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Recap of track B3 - Health Cluster Europe during AAL Forum 2014

Placed by Lissa van der Heijden for e-Ucare at 2014-09-17

AAL Forum 2014 – Bucharest, Romania - September 11, 2014


Several European networks, projects and programs in health joined forces to organize a workshop during the AAL Forum 2014, with CORAL and the Province of North Brabant (NL) taking the lead. The aim of the workshop was to create regional alignment between all these initiatives as a coherent and solid regional strategy allows for much better and wider implementation of AAL technology once developed. 

Speakers from projects and programs like Health Cluster Europe, AER, Engaged, EIP AHA and AAL JP were invited to present their best-practices in the field of health and technology and give recommendations for better cooperation and sharing of knowledge and experiences on a European level. 

Several speakers pointed out that being active in EU networks and projects involves huge advantages for their own regions. Best-practices of other regions can be implemented in own regions and insights in other European markets can be gained. Also, best-practices of other regions can be used to convince local politicians of the need for change in local healthcare systems. In order to implement new tools changes in the legal system are needed as well. By showing the best-practices, politicians get more familiar with new tools and see the possibilities these tools have to offer. Márta Tatár of the Covasna County Council argues that politicians were more open for innovations in health after having got acquainted with best-practices from other regions.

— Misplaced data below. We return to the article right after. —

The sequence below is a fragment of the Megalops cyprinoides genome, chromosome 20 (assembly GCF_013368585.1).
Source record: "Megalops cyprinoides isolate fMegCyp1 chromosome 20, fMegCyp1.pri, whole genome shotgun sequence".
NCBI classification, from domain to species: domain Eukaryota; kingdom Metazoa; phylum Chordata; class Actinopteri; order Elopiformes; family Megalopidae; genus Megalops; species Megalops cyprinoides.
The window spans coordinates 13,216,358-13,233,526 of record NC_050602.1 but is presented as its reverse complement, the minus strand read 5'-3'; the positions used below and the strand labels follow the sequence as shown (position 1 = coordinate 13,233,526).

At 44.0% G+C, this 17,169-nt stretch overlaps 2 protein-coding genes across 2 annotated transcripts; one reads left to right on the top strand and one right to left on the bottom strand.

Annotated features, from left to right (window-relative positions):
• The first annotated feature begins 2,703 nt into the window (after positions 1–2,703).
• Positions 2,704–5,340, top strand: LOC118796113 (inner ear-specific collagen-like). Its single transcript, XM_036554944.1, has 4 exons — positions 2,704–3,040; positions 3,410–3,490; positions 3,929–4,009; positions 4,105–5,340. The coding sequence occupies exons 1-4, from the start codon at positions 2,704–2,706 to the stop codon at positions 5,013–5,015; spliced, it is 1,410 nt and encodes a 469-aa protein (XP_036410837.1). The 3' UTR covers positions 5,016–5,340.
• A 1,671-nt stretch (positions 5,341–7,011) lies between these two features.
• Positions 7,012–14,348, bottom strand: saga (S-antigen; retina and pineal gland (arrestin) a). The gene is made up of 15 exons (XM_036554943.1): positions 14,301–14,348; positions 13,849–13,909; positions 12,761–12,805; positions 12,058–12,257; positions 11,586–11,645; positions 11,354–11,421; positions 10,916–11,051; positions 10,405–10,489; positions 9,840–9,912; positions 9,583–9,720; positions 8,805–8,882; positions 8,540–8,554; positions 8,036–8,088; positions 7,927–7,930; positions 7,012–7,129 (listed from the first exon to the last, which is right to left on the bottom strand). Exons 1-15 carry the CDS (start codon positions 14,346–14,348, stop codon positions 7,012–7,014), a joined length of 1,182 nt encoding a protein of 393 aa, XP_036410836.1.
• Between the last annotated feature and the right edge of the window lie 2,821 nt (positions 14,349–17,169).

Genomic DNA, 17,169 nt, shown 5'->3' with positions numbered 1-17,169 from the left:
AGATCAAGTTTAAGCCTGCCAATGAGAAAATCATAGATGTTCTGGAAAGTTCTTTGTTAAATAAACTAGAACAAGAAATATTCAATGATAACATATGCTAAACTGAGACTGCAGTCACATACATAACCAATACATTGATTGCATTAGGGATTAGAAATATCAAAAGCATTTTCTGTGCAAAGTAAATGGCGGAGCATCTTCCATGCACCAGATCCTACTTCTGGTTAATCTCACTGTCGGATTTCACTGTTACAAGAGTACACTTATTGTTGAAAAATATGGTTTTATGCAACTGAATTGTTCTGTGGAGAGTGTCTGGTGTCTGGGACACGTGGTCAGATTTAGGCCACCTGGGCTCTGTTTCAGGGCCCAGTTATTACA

An important remark pointed out by Peter Portheine of the Innovation Network for Active and Healthy Ageing (Cooperative Slimmer Leven 2020) and Health Cluster Europe was that “involvement of the market is needed to introduce innovations in a sustainable way”. Also, he called for alignment between regional and EIP AHA policies so as to generate leverage on investment and research and innovation. 


A difficulty experienced in working in a cluster was to involve SMEs, and micro companies in particular. The suggestion was made to involve them through contracting via larger companies.

Implementation of health innovations was another topic that was touched upon. The speakers were all convinced that involving the end-user in early stages of the development process can accelerate implementation. In health, understanding real people’s needs is of utmost importance. “People are not waiting for smart technology, they just want to eat”, Maurice Smith of Liverpool Clinical Commissioning Group recalled. Therefore, developing health technologies is really about building relationships and gaining people’s trust. Besides, he recommended to engage with primary care physicians and get them telling the message to patients as 70% of the people is going to physicians in first instance. Only by doing this a real social movement can be achieved. 

According to Vesna Dolničar of the University of Ljubljana, the main barriers experienced in healthcare in Slovenia are not on an individual but on a structural level. She distinguished four main reasons why changes in health care are difficult: 1) lack of interdisciplinary cooperation and integration, 2) lack of a policy on ageing in general, 3) lack of clear business models and 4) lack of understanding of advantages of new tools. Often the effectiveness and advantages of new tools are not recognized. Collaborating with other regions can help overcome these challenges faced and to create more awareness. Additionally, events and sessions help to send the message through and to learn from benchmarks, results and action plans of other projects/regions. 

Final remarks included that the focus on a national level should not be lost out of sight and that a real effort from regions is needed to connect and exchange information.


Photos of the track can be found on our Facebook page.


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